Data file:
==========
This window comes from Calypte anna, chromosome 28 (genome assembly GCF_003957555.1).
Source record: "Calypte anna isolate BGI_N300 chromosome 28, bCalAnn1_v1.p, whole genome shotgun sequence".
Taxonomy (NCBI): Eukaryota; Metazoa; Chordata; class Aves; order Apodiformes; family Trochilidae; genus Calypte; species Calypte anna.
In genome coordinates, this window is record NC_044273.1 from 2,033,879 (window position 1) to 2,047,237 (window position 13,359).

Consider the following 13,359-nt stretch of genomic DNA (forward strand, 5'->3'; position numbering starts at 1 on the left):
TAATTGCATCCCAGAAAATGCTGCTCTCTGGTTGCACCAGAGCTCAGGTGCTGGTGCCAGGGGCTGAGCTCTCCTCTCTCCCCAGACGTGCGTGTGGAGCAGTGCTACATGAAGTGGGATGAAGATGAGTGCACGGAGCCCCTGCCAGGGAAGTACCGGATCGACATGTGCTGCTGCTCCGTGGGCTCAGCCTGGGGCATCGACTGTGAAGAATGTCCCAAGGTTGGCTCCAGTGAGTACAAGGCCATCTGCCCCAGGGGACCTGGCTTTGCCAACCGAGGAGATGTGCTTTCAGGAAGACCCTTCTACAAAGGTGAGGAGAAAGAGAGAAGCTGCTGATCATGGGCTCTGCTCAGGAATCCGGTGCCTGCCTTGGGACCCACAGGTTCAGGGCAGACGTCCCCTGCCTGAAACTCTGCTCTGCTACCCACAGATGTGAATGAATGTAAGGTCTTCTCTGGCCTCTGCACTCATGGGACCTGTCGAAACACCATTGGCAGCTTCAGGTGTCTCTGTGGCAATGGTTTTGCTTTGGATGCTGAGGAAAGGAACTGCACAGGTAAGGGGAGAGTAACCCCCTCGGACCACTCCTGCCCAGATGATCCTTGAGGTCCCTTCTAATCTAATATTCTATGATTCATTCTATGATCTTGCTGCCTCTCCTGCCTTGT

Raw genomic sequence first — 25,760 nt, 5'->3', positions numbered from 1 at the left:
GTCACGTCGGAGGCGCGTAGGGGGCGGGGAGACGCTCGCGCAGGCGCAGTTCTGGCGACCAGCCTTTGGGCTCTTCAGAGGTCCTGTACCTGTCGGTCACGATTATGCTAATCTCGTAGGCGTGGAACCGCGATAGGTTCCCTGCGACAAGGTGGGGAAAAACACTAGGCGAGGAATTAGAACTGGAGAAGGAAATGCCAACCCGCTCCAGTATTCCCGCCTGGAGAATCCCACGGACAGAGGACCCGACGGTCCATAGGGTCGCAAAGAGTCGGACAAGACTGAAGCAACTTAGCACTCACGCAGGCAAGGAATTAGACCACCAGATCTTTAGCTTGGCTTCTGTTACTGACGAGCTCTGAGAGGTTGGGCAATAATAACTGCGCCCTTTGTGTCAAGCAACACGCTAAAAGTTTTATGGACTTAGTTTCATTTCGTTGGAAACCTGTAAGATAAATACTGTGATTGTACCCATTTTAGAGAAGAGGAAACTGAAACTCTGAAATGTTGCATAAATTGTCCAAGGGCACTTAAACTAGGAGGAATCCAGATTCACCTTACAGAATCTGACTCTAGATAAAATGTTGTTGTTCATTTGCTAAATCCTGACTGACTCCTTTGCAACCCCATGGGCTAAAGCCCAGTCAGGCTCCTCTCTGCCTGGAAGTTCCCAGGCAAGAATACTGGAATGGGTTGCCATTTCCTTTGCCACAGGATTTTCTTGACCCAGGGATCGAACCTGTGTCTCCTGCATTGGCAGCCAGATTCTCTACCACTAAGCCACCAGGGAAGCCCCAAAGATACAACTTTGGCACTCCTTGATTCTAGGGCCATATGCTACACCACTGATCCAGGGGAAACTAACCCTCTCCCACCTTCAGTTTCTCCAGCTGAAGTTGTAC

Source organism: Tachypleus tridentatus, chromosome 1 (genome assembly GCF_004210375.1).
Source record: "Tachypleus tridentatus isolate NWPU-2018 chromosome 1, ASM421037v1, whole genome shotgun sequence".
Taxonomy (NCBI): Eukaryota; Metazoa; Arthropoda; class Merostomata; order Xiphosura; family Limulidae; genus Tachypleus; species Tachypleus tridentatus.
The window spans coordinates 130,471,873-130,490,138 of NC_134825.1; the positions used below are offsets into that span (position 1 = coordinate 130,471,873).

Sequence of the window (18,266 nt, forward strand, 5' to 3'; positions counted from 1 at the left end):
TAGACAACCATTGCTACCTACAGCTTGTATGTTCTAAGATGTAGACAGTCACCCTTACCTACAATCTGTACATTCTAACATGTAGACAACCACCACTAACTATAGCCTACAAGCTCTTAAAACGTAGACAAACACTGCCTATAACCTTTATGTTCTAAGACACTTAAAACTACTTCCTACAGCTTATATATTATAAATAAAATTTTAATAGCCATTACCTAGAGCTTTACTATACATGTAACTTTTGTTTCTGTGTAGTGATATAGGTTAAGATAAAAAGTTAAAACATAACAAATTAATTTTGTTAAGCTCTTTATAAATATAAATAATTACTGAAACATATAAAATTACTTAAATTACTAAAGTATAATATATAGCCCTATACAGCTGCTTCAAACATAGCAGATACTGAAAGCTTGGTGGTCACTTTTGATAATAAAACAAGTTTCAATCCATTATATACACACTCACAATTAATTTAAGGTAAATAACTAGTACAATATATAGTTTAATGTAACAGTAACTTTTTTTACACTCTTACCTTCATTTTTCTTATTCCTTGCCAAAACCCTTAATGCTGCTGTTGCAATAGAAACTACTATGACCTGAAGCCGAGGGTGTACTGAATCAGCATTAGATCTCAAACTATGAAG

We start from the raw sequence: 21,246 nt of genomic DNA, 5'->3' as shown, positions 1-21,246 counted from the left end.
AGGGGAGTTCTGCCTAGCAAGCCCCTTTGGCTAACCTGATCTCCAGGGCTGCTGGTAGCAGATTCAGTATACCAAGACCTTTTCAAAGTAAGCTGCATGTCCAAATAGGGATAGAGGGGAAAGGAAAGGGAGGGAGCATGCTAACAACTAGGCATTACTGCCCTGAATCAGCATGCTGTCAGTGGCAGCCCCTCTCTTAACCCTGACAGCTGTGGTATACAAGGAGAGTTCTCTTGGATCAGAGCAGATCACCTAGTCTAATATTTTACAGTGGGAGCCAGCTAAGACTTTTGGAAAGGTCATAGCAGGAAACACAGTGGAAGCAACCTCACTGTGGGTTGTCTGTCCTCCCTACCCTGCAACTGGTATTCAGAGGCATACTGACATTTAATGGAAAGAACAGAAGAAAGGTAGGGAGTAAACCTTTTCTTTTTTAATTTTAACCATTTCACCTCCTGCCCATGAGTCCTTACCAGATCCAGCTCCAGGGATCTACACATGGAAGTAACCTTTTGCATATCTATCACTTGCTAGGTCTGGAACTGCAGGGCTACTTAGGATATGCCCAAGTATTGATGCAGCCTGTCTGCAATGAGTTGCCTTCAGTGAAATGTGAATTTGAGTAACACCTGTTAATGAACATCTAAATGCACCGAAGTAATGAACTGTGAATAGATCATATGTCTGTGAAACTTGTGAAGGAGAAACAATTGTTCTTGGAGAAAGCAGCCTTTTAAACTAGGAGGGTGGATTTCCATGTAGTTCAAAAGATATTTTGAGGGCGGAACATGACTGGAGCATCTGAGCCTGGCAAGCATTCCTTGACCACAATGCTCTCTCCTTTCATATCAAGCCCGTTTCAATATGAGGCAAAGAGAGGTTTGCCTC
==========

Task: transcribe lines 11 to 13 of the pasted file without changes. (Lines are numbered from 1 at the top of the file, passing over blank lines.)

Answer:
Taxonomy (NCBI): Eukaryota; Metazoa; Arthropoda; class Merostomata; order Xiphosura; family Limulidae; genus Tachypleus; species Tachypleus tridentatus.
The window spans coordinates 130,471,873-130,490,138 of NC_134825.1; the positions used below are offsets into that span (position 1 = coordinate 130,471,873).

Sequence of the window (18,266 nt, forward strand, 5' to 3'; positions counted from 1 at the left end):